I KNOW, I KNOW: YOU ARE incredibly sick of this election. I know that all you want is for today to be over, and to be able to wake up tomorrow and not ever think about this election, ever again.

But, if you haven’t already, you should really, really consider getting to your polling station and voting. Here are a few reasons why.

1. If enough of us organize and vote, we can legally limit the length of elections to 3 months.

Do you realize when this election started? March of 2015. That’s when Ted Cruz became the first candidate to declare his Presidential run. That is over 19 months of election. Did you know babies can start forming words at six months? Did you know that they can walk as early as 9 months? Do you realize that this means there are walking, talking human beings alive today who weren’t even conceived when this election started?

It does not have to be this way. Canada, for example, has never had an election longer than 10 weeks. In Germany, each major party only runs 8 90-second ads on television for the entire campaign. Elections in the UK are one-fortieth as long.

Look, your representatives aren’t likely to listen to you if you don’t vote. If you do vote, do you know what you can tell them? You can say, “I care about one issue and one issue only: making the next election as short as humanly possible.” Think of it: one debate! No endless TV news dissection of “gaffes”! Breaking news that’s actually about things that happened in the world today! Seriously, guys. This is easily the best reason to vote.

2. Democracy favors the loud.

For all of its faults, representative democracy is amazingly cool in that literally everyone is allowed to make their voice heard.

Now, a lot of people think this means that the system is built to benefit everybody. But this is not the case. The system is built to benefit those that participate in it. So if you’re feeling like you’ve never been properly represented, then, well, you might be right. The best way to fix that is to start getting involved.

The first step in getting involved is voting. That’s the bare minimum. It’s important, but it’s not everything. Once you’ve voted, you can start calling your local representative and telling them how you feel about the issues. You might be surprised at how willing they or their staff is to hear you out — it is, after all, literally their job.

If you believe this is bullshit, keep in mind that there are a lot of people working very hard to make sure that many of America’s more disenfranchised groups do not vote. These people know that voting matters. That should suggest to you that it really, really does.

3. There’s more at stake than the Presidential election.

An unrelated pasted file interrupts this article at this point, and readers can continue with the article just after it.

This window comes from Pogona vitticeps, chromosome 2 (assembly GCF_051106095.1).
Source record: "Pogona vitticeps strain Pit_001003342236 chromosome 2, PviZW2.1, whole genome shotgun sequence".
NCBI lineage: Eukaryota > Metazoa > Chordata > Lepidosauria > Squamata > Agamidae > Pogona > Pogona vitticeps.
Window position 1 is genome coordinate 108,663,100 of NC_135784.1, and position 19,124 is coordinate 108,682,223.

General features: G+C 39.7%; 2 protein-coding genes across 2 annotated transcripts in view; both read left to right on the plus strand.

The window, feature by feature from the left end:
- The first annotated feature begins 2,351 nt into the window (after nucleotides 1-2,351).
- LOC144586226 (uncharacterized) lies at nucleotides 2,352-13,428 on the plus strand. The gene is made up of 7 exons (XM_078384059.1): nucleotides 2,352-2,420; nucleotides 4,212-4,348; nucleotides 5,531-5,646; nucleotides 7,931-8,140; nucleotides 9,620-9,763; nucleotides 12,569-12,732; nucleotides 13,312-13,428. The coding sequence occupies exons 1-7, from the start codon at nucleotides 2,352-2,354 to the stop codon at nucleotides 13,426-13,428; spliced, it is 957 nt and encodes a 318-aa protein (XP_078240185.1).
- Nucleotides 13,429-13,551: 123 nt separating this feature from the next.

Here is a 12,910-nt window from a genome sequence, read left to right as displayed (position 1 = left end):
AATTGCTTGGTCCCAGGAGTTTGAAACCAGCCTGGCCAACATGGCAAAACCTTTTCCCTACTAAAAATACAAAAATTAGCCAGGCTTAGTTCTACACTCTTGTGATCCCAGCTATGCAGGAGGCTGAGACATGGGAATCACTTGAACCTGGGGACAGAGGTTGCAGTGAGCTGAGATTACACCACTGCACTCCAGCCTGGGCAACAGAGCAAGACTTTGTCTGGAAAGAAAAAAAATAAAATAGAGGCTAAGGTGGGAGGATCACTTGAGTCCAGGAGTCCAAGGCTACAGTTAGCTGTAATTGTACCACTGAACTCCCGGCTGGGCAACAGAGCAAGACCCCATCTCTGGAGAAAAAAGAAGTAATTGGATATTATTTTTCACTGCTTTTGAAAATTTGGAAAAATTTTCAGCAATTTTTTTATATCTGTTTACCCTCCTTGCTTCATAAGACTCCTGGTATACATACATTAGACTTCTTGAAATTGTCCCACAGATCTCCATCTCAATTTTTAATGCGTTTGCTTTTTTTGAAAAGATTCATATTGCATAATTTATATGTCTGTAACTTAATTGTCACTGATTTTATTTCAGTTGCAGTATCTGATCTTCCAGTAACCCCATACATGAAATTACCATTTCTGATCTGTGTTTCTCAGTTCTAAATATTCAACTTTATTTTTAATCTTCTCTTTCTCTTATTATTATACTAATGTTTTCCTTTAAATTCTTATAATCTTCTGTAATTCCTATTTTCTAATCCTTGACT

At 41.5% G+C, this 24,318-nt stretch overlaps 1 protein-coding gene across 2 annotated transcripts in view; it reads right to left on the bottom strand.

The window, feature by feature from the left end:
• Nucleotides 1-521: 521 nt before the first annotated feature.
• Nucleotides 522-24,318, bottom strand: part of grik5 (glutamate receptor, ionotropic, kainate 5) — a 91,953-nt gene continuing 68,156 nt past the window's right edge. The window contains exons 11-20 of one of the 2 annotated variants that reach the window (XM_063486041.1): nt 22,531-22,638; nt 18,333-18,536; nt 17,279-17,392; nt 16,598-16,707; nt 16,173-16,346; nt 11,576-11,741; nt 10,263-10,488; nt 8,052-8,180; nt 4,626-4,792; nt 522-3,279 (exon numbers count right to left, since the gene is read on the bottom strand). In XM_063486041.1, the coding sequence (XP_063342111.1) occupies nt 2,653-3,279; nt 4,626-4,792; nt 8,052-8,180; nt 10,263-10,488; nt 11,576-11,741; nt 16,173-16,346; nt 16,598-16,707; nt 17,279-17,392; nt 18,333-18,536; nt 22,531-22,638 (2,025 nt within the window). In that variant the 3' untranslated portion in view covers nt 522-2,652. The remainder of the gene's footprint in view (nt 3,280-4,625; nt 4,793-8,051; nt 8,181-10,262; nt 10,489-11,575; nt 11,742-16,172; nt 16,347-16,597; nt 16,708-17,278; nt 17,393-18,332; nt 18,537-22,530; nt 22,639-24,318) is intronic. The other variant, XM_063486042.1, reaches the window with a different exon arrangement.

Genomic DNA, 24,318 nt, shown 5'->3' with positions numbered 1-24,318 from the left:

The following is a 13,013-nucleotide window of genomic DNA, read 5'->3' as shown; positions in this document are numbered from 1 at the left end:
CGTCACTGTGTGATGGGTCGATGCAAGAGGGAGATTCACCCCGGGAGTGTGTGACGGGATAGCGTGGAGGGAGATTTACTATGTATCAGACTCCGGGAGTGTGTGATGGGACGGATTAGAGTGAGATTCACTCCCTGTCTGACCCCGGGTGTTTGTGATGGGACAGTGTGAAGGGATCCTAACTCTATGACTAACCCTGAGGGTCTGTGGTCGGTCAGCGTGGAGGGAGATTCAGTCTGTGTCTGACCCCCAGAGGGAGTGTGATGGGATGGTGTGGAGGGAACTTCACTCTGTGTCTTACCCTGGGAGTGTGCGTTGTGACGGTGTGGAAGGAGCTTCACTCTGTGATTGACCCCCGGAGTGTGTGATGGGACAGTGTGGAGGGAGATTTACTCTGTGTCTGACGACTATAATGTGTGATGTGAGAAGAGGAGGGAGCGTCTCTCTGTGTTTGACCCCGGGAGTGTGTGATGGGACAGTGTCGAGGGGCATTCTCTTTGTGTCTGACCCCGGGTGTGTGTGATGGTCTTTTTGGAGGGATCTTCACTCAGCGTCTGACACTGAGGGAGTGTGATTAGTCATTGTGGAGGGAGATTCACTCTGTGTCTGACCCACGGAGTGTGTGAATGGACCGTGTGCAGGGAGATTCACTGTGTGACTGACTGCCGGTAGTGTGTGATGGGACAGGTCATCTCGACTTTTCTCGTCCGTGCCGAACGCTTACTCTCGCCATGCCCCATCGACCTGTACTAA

Presidential elections are sexy. They get all of the attention. But while the Presidency is an immensely important position, it’s far from the only election happening today. For example, eight states are voting to legalize either medicinal or recreational marijuana. 32 states are electing new senators — if it tips towards the Democrats, Bernie Sanders could end up in the incredibly powerful position of Chair of the Senate Budget Committee. How’s that for feeling the Bern?

Perhaps even more importantly are local elections. Local elections are a place where you can make a much bigger difference. Bothered by the potholes in your town? Don’t like the town’s schools or drug problems? Well, if you vote locally, you could quite easily cast the vote that sways the elections. Local politics is less sexy, but it’s a much better way to affect real change where you live.

4. You get a cool sticker.

Which you can then put on Susan B. Anthony’s grave. ‘Nuff said.

A photo posted by Melie (@the_sassi_seawitch) on

5. For real though, the Presidency matters a lot.

A lot of my more progressive friends are totally disillusioned by the idea of a Hillary Clinton Presidency, and this is totally fair. She’s hawkish on issues of foreign policy and wayyyy too centrist on issues of climate change. Her record of transparency has not been the best.

But she could also nominate Supreme Court Justices that may someday be essential in overturning Citizens United, or in protecting women’s health rights. She can start fighting for immigration reform, or for paid parental leave, or for closing tax loopholes on the super-rich. She probably won’t do all of these, but with a lot of pressure from people like us, she’ll have to do some.

Progress is less sexy than revolution, but it leaves fewer houses on fire. And it’s less photogenic, but I’d rather express my political views by voting than by staring down a tank.

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